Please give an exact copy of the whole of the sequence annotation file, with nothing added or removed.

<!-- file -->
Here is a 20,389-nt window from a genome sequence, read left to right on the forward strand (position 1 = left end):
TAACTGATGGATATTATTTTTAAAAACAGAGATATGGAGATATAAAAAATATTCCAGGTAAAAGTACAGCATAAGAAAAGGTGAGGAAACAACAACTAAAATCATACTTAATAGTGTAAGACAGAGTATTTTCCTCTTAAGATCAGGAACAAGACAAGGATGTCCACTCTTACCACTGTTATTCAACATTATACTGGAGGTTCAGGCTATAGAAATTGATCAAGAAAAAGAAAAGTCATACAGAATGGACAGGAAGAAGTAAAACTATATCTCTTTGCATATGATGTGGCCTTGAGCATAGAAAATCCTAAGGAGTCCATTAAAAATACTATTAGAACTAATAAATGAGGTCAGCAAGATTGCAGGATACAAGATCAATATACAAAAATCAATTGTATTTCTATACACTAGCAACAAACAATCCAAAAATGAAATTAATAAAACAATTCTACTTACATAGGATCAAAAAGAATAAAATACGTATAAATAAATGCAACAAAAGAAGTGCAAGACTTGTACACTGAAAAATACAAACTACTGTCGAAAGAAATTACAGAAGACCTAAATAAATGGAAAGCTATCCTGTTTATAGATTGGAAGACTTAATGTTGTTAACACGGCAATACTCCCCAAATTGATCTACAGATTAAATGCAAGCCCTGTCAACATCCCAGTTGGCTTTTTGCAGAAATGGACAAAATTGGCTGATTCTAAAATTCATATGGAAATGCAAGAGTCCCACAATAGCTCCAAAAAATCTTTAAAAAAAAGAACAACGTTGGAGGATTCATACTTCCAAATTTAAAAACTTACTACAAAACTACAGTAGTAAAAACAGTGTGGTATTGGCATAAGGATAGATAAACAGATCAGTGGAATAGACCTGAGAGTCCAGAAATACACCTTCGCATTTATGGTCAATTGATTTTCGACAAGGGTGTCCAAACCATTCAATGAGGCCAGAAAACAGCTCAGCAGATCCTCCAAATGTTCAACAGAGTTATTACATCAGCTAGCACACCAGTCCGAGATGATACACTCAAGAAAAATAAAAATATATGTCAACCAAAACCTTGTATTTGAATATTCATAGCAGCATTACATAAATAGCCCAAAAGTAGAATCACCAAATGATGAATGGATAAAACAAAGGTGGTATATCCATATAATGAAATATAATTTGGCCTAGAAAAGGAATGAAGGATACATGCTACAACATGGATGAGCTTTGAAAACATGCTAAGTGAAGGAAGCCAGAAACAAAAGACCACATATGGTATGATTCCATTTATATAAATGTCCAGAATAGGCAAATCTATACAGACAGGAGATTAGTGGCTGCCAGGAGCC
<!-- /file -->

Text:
Here is a 20,389-nt window from a genome sequence, read left to right on the forward strand (position 1 = left end):
TAACTGATGGATATTATTTTTAAAAACAGAGATATGGAGATATAAAAAATATTCCAGGTAAAAGTACAGCATAAGAAAAGGTGAGGAAACAACAACTAAAATCATACTTAATAGTGTAAGACAGAGTATTTTCCTCTTAAGATCAGGAACAAGACAAGGATGTCCACTCTTACCACTGTTATTCAACATTATACTGGAGGTTCAGGCTATAGAAATTGATCAAGAAAAAGAAAAGTCATACAGAATGGACAGGAAGAAGTAAAACTATATCTCTTTGCATATGATGTGGCCTTGAGCATAGAAAATCCTAAGGAGTCCATTAAAAATACTATTAGAACTAATAAATGAGGTCAGCAAGATTGCAGGATACAAGATCAATATACAAAAATCAATTGTATTTCTATACACTAGCAACAAACAATCCAAAAATGAAATTAATAAAACAATTCTACTTACATAGGATCAAAAAGAATAAAATACGTATAAATAAATGCAACAAAAGAAGTGCAAGACTTGTACACTGAAAAATACAAACTACTGTCGAAAGAAATTACAGAAGACCTAAATAAATGGAAAGCTATCCTGTTTATAGATTGGAAGACTTAATGTTGTTAACACGGCAATACTCCCCAAATTGATCTACAGATTAAATGCAAGCCCTGTCAACATCCCAGTTGGCTTTTTGCAGAAATGGACAAAATTGGCTGATTCTAAAATTCATATGGAAATGCAAGAGTCCCACAATAGCTCCAAAAAATCTTTAAAAAAAAGAACAACGTTGGAGGATTCATACTTCCAAATTTAAAAACTTACTACAAAACTACAGTAGTAAAAACAGTGTGGTATTGGCATAAGGATAGATAAACAGATCAGTGGAATAGACCTGAGAGTCCAGAAATACACCTTCGCATTTATGGTCAATTGATTTTCGACAAGGGTGTCCAAACCATTCAATGAGGCCAGAAAACAGCTCAGCAGATCCTCCAAATGTTCAACAGAGTTATTACATCAGCTAGCACACCAGTCCGAGATGATACACTCAAGAAAAATAAAAATATATGTCAACCAAAACCTTGTATTTGAATATTCATAGCAGCATTACATAAATAGCCCAAAAGTAGAATCACCAAATGATGAATGGATAAAACAAAGGTGGTATATCCATATAATGAAATATAATTTGGCCTAGAAAAGGAATGAAGGATACATGCTACAACATGGATGAGCTTTGAAAACATGCTAAGTGAAGGAAGCCAGAAACAAAAGACCACATATGGTATGATTCCATTTATATAAATGTCCAGAATAGGCAAATCTATACAGACAGGAGATTAGTGGCTGCCAGGAGCC